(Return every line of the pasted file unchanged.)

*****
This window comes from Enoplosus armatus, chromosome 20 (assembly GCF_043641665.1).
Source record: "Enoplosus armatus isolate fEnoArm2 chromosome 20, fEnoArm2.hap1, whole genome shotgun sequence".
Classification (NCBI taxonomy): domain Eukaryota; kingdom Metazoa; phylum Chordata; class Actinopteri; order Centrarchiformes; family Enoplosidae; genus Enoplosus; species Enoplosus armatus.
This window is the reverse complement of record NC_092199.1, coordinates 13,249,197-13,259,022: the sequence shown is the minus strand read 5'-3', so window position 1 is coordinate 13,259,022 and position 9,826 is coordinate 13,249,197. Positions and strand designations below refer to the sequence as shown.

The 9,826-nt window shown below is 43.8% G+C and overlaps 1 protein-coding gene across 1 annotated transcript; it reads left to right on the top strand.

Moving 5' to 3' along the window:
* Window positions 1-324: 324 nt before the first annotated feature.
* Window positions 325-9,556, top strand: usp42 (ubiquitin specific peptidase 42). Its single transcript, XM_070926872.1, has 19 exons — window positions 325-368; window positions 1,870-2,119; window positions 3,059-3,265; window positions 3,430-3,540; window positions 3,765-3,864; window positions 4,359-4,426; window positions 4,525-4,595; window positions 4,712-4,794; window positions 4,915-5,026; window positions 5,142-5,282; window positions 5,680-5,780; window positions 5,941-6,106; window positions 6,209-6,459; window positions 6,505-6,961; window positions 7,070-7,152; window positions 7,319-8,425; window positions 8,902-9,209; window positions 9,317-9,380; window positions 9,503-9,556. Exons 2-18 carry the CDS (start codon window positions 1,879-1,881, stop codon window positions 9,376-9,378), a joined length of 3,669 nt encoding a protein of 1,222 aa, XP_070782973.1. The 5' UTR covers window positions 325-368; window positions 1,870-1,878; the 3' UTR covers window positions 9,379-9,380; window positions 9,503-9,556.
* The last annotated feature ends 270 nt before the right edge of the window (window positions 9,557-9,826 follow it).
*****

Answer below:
This window comes from Enoplosus armatus, chromosome 20 (assembly GCF_043641665.1).
Source record: "Enoplosus armatus isolate fEnoArm2 chromosome 20, fEnoArm2.hap1, whole genome shotgun sequence".
Classification (NCBI taxonomy): domain Eukaryota; kingdom Metazoa; phylum Chordata; class Actinopteri; order Centrarchiformes; family Enoplosidae; genus Enoplosus; species Enoplosus armatus.
This window is the reverse complement of record NC_092199.1, coordinates 13,249,197-13,259,022: the sequence shown is the minus strand read 5'-3', so window position 1 is coordinate 13,259,022 and position 9,826 is coordinate 13,249,197. Positions and strand designations below refer to the sequence as shown.

The 9,826-nt window shown below is 43.8% G+C and overlaps 1 protein-coding gene across 1 annotated transcript; it reads left to right on the top strand.

Moving 5' to 3' along the window:
* Window positions 1-324: 324 nt before the first annotated feature.
* Window positions 325-9,556, top strand: usp42 (ubiquitin specific peptidase 42). Its single transcript, XM_070926872.1, has 19 exons — window positions 325-368; window positions 1,870-2,119; window positions 3,059-3,265; window positions 3,430-3,540; window positions 3,765-3,864; window positions 4,359-4,426; window positions 4,525-4,595; window positions 4,712-4,794; window positions 4,915-5,026; window positions 5,142-5,282; window positions 5,680-5,780; window positions 5,941-6,106; window positions 6,209-6,459; window positions 6,505-6,961; window positions 7,070-7,152; window positions 7,319-8,425; window positions 8,902-9,209; window positions 9,317-9,380; window positions 9,503-9,556. Exons 2-18 carry the CDS (start codon window positions 1,879-1,881, stop codon window positions 9,376-9,378), a joined length of 3,669 nt encoding a protein of 1,222 aa, XP_070782973.1. The 5' UTR covers window positions 325-368; window positions 1,870-1,878; the 3' UTR covers window positions 9,379-9,380; window positions 9,503-9,556.
* The last annotated feature ends 270 nt before the right edge of the window (window positions 9,557-9,826 follow it).